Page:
A comprehensive package of 12 new and revised sentencing guidelines for offenders convicted of motoring offences in England and Wales has been put out for consultation.
The proposals include updated versions of six current guidelines – published in 2008 – and reflect new maximum sentences for some of the offences, including causing death by dangerous driving and causing death by careless driving when under the influence of alcohol or drugs.
The maximum sentence for these two offences increased from 14 years to life imprisonment under legislation introduced in June.
The six guidelines will be updated in line with the current, step-by-step format of sentencing guidelines now used by the courts.
Five new guidelines have also been proposed for new offences created since the current guidelines were published. They include causing serious injury by dangerous driving, which has a proposed sentence range of up to five years’ custody, and causing serious injury by driving while disqualified, which has a proposed sentence range of up to four years’ custody.
There is also a new guideline to bring consistency to sentencing offenders convicted of causing injury by wanton or furious driving where a motorist causes injury or death off-road such as in a field or dirt track, or where a cyclist causes death or injury at any location, with a proposed sentence range of up to two years’ custody.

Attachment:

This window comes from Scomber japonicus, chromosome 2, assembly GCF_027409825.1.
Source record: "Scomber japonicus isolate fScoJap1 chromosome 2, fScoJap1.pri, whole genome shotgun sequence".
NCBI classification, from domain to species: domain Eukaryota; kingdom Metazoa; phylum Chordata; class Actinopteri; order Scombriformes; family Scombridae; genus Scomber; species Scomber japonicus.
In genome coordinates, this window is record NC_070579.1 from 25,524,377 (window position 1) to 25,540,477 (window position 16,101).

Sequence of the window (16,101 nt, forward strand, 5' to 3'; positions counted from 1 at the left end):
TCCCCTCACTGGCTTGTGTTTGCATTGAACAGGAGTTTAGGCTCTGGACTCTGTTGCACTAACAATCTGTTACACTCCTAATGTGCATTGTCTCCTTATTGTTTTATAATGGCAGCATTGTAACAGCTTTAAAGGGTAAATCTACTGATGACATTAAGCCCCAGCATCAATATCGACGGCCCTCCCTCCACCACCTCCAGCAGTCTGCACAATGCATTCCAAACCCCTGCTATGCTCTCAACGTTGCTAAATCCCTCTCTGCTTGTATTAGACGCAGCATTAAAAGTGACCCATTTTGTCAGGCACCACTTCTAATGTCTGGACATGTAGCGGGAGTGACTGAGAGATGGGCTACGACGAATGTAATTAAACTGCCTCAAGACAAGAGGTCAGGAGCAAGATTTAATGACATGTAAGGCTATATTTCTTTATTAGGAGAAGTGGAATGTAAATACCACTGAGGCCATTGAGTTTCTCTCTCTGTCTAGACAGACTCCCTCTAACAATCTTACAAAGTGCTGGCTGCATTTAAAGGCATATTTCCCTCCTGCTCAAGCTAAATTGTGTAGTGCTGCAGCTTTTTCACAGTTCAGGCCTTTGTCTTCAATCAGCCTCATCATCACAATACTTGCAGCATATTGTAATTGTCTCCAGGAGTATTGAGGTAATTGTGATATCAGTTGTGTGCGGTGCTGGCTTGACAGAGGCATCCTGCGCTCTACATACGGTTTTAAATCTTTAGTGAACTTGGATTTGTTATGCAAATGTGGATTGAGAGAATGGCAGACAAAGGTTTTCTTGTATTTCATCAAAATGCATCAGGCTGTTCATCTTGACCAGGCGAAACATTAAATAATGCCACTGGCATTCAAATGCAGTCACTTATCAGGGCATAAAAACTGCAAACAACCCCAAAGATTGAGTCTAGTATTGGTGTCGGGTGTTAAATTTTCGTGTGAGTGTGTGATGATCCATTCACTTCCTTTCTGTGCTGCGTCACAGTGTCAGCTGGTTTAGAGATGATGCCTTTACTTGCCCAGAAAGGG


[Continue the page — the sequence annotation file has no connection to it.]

Mrs Justice Juliet May, Sentencing Council member, said: “Those committing motoring offences can cause death or serious injury to other road users and members of the public, and it is important that courts have appropriate sentencing guidelines that reflect the current laws when dealing with these cases.
“These can be some of the most difficult cases to sentence, where what might seem a fairly minor example of bad driving can have the most tragic and long-lasting consequences. It is therefore right that we provide the courts with guidelines that will allow them to take a consistent approach.”
The Sentencing Council is seeking views on the draft guidelines – which apply to adult offenders only. The consultation will run from 7 July to 29 September 2022.